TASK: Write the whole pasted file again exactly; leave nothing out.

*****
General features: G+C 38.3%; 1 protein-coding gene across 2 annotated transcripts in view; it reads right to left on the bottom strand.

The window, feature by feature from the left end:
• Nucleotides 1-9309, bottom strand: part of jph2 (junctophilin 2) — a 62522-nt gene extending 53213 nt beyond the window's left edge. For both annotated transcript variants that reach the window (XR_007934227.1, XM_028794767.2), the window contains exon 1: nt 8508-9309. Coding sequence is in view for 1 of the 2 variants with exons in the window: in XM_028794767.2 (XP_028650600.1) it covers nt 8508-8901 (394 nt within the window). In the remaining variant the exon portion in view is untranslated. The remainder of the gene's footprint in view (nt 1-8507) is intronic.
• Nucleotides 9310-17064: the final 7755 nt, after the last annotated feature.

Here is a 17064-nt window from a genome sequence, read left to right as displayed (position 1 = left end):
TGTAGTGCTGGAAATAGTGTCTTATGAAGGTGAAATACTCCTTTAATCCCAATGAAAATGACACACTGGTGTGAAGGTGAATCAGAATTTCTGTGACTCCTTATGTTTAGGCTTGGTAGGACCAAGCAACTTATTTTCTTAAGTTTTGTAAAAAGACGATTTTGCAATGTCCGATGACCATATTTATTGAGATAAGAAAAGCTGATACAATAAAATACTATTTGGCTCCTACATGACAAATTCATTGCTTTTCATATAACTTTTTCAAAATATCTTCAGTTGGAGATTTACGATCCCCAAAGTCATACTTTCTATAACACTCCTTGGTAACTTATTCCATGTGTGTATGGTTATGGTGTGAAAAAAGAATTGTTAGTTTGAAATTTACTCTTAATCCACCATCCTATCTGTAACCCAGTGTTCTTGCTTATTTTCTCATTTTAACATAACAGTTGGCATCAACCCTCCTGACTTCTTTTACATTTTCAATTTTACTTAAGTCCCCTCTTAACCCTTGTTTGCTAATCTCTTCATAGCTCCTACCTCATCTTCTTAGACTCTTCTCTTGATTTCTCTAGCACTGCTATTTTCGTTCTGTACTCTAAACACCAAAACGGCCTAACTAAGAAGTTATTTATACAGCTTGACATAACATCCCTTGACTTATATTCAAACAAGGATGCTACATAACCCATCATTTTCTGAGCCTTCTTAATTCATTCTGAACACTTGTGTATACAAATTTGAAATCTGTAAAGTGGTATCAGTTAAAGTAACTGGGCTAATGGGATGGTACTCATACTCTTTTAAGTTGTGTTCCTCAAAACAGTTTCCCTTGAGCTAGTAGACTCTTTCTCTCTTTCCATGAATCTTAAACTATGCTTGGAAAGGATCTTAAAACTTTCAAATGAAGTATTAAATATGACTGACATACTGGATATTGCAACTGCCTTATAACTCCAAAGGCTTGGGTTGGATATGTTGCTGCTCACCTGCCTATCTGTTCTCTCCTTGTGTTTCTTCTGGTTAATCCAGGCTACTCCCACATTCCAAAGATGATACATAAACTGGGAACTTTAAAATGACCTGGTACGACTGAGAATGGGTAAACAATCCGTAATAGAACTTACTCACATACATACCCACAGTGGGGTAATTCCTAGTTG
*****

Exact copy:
General features: G+C 38.3%; 1 protein-coding gene across 2 annotated transcripts in view; it reads right to left on the bottom strand.

The window, feature by feature from the left end:
• Nucleotides 1-9309, bottom strand: part of jph2 (junctophilin 2) — a 62522-nt gene extending 53213 nt beyond the window's left edge. For both annotated transcript variants that reach the window (XR_007934227.1, XM_028794767.2), the window contains exon 1: nt 8508-9309. Coding sequence is in view for 1 of the 2 variants with exons in the window: in XM_028794767.2 (XP_028650600.1) it covers nt 8508-8901 (394 nt within the window). In the remaining variant the exon portion in view is untranslated. The remainder of the gene's footprint in view (nt 1-8507) is intronic.
• Nucleotides 9310-17064: the final 7755 nt, after the last annotated feature.

Here is a 17064-nt window from a genome sequence, read left to right as displayed (position 1 = left end):
TGTAGTGCTGGAAATAGTGTCTTATGAAGGTGAAATACTCCTTTAATCCCAATGAAAATGACACACTGGTGTGAAGGTGAATCAGAATTTCTGTGACTCCTTATGTTTAGGCTTGGTAGGACCAAGCAACTTATTTTCTTAAGTTTTGTAAAAAGACGATTTTGCAATGTCCGATGACCATATTTATTGAGATAAGAAAAGCTGATACAATAAAATACTATTTGGCTCCTACATGACAAATTCATTGCTTTTCATATAACTTTTTCAAAATATCTTCAGTTGGAGATTTACGATCCCCAAAGTCATACTTTCTATAACACTCCTTGGTAACTTATTCCATGTGTGTATGGTTATGGTGTGAAAAAAGAATTGTTAGTTTGAAATTTACTCTTAATCCACCATCCTATCTGTAACCCAGTGTTCTTGCTTATTTTCTCATTTTAACATAACAGTTGGCATCAACCCTCCTGACTTCTTTTACATTTTCAATTTTACTTAAGTCCCCTCTTAACCCTTGTTTGCTAATCTCTTCATAGCTCCTACCTCATCTTCTTAGACTCTTCTCTTGATTTCTCTAGCACTGCTATTTTCGTTCTGTACTCTAAACACCAAAACGGCCTAACTAAGAAGTTATTTATACAGCTTGACATAACATCCCTTGACTTATATTCAAACAAGGATGCTACATAACCCATCATTTTCTGAGCCTTCTTAATTCATTCTGAACACTTGTGTATACAAATTTGAAATCTGTAAAGTGGTATCAGTTAAAGTAACTGGGCTAATGGGATGGTACTCATACTCTTTTAAGTTGTGTTCCTCAAAACAGTTTCCCTTGAGCTAGTAGACTCTTTCTCTCTTTCCATGAATCTTAAACTATGCTTGGAAAGGATCTTAAAACTTTCAAATGAAGTATTAAATATGACTGACATACTGGATATTGCAACTGCCTTATAACTCCAAAGGCTTGGGTTGGATATGTTGCTGCTCACCTGCCTATCTGTTCTCTCCTTGTGTTTCTTCTGGTTAATCCAGGCTACTCCCACATTCCAAAGATGATACATAAACTGGGAACTTTAAAATGACCTGGTACGACTGAGAATGGGTAAACAATCCGTAATAGAACTTACTCACATACATACCCACAGTGGGGTAATTCCTAGTTG